Tow Center study captures local news life

Comprehensive survey asks tough questions about business, diversity, talent and job security


Last year, at the height of the COVID-19 pandemic, Columbia University's Tow Center for Digital Journalism hosted an online survey to understand better what professional life is like for people who own or work at small-market newspapers around the country. The survey delved into topics like COVID-19's impact on the news business; Diversity, Equity and Inclusion (DEI); business models and innovation; social media, platform distinctions, professional development and other timely concerns.

Damian Radcliffe and Ryan Wallace spent the time since compiling and analyzing the results. Wallace is a researcher and doctoral candidate at the University of Texas School of Journalism. Radcliffe, a journalism professor at the University of Oregon and a Fellow at Columbia University’s Tow Center for Digital Journalism, shared the results of their study with Editor & Publisher (E&P).

The online survey — taken for about a month in August and September 2020 — was completed by 324 respondents who identified as editors, reporters, publishers and other disciplines at small-market local newspapers with print circulation of less than 50,000. Most (25%) hailed from family-owned companies; 18% represented papers owned by a national chain; 12% reported from regional chains; 10% were local- or community-owned, and 4% weighed in from news companies owned by non-journalism entities, like hedge fund companies.

One respondent pulled no punches, offering this perspective: “The biggest challenge for small newspapers is distant, corporate owners who don’t give a crap about journalism and are bleeding their ownings dry before they sell them to the next vulture.”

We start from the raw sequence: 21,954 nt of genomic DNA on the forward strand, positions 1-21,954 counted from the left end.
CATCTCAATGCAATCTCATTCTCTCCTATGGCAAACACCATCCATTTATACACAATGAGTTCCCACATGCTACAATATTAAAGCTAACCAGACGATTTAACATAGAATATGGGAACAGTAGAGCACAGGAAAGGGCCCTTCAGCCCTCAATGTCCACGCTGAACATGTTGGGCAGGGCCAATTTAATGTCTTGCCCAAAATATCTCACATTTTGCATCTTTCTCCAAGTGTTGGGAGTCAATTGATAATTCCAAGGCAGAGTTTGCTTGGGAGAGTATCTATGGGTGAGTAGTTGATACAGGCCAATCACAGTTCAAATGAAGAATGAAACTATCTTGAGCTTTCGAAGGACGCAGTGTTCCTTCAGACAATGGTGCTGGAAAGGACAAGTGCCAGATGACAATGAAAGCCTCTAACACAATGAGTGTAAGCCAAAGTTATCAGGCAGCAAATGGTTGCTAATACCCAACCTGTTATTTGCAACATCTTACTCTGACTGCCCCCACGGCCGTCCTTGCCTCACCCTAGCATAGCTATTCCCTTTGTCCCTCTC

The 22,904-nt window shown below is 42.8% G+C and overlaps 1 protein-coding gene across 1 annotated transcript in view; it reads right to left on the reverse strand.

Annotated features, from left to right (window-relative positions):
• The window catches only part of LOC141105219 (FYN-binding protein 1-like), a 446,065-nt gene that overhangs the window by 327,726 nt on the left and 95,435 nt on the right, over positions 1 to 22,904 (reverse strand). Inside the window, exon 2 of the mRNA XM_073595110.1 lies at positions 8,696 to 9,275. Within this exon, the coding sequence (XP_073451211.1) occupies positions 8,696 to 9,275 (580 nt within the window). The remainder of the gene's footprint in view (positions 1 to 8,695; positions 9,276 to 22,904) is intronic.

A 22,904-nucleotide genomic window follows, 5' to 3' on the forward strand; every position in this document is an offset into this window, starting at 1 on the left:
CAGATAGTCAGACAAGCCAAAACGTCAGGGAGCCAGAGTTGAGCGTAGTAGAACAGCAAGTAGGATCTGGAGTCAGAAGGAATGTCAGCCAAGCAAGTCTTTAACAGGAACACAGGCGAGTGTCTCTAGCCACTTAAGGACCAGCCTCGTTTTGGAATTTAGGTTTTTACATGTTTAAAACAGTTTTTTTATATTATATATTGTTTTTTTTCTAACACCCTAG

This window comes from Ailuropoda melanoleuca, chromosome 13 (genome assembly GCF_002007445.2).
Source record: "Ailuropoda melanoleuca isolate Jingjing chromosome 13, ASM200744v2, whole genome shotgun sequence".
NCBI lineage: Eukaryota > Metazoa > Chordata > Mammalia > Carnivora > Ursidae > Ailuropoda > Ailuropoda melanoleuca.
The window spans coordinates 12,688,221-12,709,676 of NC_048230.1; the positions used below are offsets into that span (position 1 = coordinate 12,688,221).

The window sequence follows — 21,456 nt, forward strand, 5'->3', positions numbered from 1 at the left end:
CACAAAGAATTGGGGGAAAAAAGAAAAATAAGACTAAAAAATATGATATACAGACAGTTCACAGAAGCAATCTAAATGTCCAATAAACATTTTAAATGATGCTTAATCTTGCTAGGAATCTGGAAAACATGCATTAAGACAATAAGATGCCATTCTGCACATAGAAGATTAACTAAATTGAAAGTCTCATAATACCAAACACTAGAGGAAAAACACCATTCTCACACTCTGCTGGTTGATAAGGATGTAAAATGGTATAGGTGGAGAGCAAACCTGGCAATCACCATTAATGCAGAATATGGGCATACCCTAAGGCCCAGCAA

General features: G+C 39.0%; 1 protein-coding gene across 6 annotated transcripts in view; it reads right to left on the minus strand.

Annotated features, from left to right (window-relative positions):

Another declared, “Large corporate ownership is ruining local newspapers. They introduce large fix-it-all solutions that actually make local conditions worse for reporters, editors and readers. Websites are made to be cookie-cutter and run spam and ads mixed in with our local content that erodes the trust from the public.”

The question about ethnicity and race reflected a lack of representation in newsrooms around the country. The vast majority (82%) of the respondents self-identified as white. The second-largest race/ethnic group was Hispanic/Latino at just 2%; 12% opted out of the question.

“In terms of the make-up of newsrooms, respondents felt their organization is doing a good job with diversity of age (50%) and gender (47%); however, these sentiments dropped to 18% when it comes to racial diversity,” the authors noted.

Radcliffe and Wallace asked the participants about digital tools and technologies they've been using. Analytic and metric tools were in use by 50%; newsletters scored second, with 44% reporting they published them. Video and live video were nearly as popular, and chat/messaging apps (24%) and podcasts (21%) came in last, perhaps reflecting early adoption.